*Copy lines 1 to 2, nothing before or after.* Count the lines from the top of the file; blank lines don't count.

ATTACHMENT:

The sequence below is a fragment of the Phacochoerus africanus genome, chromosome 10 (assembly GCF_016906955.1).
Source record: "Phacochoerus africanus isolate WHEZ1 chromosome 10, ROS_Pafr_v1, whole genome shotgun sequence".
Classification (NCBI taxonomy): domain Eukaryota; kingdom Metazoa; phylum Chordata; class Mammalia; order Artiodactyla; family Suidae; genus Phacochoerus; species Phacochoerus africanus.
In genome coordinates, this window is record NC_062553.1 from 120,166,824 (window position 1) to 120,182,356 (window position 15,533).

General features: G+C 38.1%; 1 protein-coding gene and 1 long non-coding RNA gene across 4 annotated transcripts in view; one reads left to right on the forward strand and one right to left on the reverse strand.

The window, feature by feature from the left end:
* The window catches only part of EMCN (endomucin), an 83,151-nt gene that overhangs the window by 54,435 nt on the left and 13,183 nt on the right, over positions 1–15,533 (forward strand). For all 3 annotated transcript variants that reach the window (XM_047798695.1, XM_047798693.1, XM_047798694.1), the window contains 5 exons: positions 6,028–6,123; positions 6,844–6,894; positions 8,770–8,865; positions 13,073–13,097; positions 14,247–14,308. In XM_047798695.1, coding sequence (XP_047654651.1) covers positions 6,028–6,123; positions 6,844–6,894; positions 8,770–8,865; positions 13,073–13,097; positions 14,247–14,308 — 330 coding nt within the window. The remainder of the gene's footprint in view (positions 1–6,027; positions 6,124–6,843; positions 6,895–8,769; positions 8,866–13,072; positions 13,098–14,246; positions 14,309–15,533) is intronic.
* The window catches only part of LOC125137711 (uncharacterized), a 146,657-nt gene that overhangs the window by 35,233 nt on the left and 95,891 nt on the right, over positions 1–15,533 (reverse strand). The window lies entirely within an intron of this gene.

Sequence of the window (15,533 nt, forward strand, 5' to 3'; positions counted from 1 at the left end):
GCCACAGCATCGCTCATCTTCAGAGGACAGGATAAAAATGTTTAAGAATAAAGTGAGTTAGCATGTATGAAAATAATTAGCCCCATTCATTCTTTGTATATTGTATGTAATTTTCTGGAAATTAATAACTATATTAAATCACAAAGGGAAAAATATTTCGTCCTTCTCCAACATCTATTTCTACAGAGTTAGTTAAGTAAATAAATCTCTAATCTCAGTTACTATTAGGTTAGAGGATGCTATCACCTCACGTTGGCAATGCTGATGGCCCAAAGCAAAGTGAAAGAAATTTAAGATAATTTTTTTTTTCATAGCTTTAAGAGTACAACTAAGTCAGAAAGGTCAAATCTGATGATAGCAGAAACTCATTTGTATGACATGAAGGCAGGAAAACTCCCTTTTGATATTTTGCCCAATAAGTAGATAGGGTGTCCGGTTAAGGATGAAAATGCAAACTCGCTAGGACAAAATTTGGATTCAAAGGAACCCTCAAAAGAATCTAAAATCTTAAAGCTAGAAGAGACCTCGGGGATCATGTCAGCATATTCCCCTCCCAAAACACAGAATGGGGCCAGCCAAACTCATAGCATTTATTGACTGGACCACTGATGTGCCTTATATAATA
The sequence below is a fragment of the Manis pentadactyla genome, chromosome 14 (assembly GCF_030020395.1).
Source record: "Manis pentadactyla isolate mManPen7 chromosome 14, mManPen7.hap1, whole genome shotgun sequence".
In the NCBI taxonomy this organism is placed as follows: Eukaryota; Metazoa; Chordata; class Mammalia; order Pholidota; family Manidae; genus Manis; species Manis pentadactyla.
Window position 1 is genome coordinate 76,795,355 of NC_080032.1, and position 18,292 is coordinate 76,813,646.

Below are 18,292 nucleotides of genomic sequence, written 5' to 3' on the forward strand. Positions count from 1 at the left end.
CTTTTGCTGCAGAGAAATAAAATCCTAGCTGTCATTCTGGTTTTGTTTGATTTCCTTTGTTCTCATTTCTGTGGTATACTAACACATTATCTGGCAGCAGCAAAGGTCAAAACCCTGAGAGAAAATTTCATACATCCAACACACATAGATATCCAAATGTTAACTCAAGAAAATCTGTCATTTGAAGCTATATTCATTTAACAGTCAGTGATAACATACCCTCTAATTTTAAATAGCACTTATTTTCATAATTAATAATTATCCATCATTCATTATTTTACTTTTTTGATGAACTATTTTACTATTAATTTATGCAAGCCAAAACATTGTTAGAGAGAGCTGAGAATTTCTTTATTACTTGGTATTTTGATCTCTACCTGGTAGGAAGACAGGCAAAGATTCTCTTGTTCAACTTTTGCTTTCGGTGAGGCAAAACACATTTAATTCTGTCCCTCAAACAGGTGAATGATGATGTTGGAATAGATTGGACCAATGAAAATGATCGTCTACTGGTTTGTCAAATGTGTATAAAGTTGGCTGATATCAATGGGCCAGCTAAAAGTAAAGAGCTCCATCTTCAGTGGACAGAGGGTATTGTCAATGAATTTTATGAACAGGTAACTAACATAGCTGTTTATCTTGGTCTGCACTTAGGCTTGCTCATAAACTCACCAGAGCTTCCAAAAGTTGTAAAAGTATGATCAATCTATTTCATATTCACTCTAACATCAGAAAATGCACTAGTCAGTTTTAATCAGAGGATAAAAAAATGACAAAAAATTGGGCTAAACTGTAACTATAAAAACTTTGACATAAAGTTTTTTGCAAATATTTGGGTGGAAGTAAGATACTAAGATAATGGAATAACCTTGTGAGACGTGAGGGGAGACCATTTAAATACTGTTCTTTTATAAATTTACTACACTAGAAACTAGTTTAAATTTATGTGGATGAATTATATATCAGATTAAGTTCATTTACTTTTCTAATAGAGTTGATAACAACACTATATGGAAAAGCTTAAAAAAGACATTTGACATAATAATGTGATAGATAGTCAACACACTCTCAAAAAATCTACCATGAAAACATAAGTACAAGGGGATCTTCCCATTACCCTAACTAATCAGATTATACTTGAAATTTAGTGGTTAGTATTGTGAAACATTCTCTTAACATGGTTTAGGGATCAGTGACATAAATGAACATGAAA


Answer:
The sequence below is a fragment of the Phacochoerus africanus genome, chromosome 10 (assembly GCF_016906955.1).
Source record: "Phacochoerus africanus isolate WHEZ1 chromosome 10, ROS_Pafr_v1, whole genome shotgun sequence".